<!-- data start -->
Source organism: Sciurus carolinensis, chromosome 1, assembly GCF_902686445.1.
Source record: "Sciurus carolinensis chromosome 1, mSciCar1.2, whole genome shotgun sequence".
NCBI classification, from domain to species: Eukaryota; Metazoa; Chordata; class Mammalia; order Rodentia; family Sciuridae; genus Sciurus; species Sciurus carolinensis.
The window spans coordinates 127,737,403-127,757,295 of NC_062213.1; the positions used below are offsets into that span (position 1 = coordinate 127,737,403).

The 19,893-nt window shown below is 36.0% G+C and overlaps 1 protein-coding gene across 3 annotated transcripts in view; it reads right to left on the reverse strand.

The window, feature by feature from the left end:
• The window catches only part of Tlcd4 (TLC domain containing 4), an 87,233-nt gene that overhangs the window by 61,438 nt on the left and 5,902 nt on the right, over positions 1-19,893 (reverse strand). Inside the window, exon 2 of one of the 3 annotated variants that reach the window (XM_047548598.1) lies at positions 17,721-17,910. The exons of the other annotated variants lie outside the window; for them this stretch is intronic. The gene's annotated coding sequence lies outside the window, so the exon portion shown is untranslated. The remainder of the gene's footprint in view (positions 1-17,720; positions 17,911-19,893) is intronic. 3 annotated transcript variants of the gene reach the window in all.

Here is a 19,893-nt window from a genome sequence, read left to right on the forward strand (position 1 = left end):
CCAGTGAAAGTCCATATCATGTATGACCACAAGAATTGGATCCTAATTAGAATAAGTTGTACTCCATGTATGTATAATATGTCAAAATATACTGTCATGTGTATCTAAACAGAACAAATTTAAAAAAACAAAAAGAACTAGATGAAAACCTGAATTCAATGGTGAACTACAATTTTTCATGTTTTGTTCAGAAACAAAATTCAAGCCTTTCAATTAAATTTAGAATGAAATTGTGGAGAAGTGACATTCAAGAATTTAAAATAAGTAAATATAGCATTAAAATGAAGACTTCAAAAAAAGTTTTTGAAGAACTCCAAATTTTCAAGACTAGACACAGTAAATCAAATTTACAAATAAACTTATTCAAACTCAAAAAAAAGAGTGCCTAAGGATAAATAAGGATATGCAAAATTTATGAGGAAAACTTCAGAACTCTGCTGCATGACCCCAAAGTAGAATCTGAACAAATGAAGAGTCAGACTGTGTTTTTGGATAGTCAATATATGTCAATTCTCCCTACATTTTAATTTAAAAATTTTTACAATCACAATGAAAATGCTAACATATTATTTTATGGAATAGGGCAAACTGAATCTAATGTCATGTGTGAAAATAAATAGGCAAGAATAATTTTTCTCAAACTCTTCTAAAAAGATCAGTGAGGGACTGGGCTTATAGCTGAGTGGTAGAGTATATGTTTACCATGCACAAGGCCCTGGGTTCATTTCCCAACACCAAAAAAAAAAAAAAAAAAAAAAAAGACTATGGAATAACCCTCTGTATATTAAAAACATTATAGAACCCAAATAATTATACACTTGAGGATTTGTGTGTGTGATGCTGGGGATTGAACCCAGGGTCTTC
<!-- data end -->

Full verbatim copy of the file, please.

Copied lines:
Source organism: Sciurus carolinensis, chromosome 1, assembly GCF_902686445.1.
Source record: "Sciurus carolinensis chromosome 1, mSciCar1.2, whole genome shotgun sequence".
NCBI classification, from domain to species: Eukaryota; Metazoa; Chordata; class Mammalia; order Rodentia; family Sciuridae; genus Sciurus; species Sciurus carolinensis.
The window spans coordinates 127,737,403-127,757,295 of NC_062213.1; the positions used below are offsets into that span (position 1 = coordinate 127,737,403).

The 19,893-nt window shown below is 36.0% G+C and overlaps 1 protein-coding gene across 3 annotated transcripts in view; it reads right to left on the reverse strand.

The window, feature by feature from the left end:
• The window catches only part of Tlcd4 (TLC domain containing 4), an 87,233-nt gene that overhangs the window by 61,438 nt on the left and 5,902 nt on the right, over positions 1-19,893 (reverse strand). Inside the window, exon 2 of one of the 3 annotated variants that reach the window (XM_047548598.1) lies at positions 17,721-17,910. The exons of the other annotated variants lie outside the window; for them this stretch is intronic. The gene's annotated coding sequence lies outside the window, so the exon portion shown is untranslated. The remainder of the gene's footprint in view (positions 1-17,720; positions 17,911-19,893) is intronic. 3 annotated transcript variants of the gene reach the window in all.

Here is a 19,893-nt window from a genome sequence, read left to right on the forward strand (position 1 = left end):
CCAGTGAAAGTCCATATCATGTATGACCACAAGAATTGGATCCTAATTAGAATAAGTTGTACTCCATGTATGTATAATATGTCAAAATATACTGTCATGTGTATCTAAACAGAACAAATTTAAAAAAACAAAAAGAACTAGATGAAAACCTGAATTCAATGGTGAACTACAATTTTTCATGTTTTGTTCAGAAACAAAATTCAAGCCTTTCAATTAAATTTAGAATGAAATTGTGGAGAAGTGACATTCAAGAATTTAAAATAAGTAAATATAGCATTAAAATGAAGACTTCAAAAAAAGTTTTTGAAGAACTCCAAATTTTCAAGACTAGACACAGTAAATCAAATTTACAAATAAACTTATTCAAACTCAAAAAAAAGAGTGCCTAAGGATAAATAAGGATATGCAAAATTTATGAGGAAAACTTCAGAACTCTGCTGCATGACCCCAAAGTAGAATCTGAACAAATGAAGAGTCAGACTGTGTTTTTGGATAGTCAATATATGTCAATTCTCCCTACATTTTAATTTAAAAATTTTTACAATCACAATGAAAATGCTAACATATTATTTTATGGAATAGGGCAAACTGAATCTAATGTCATGTGTGAAAATAAATAGGCAAGAATAATTTTTCTCAAACTCTTCTAAAAAGATCAGTGAGGGACTGGGCTTATAGCTGAGTGGTAGAGTATATGTTTACCATGCACAAGGCCCTGGGTTCATTTCCCAACACCAAAAAAAAAAAAAAAAAAAAAAAAGACTATGGAATAACCCTCTGTATATTAAAAACATTATAGAACCCAAATAATTATACACTTGAGGATTTGTGTGTGTGATGCTGGGGATTGAACCCAGGGTCTTC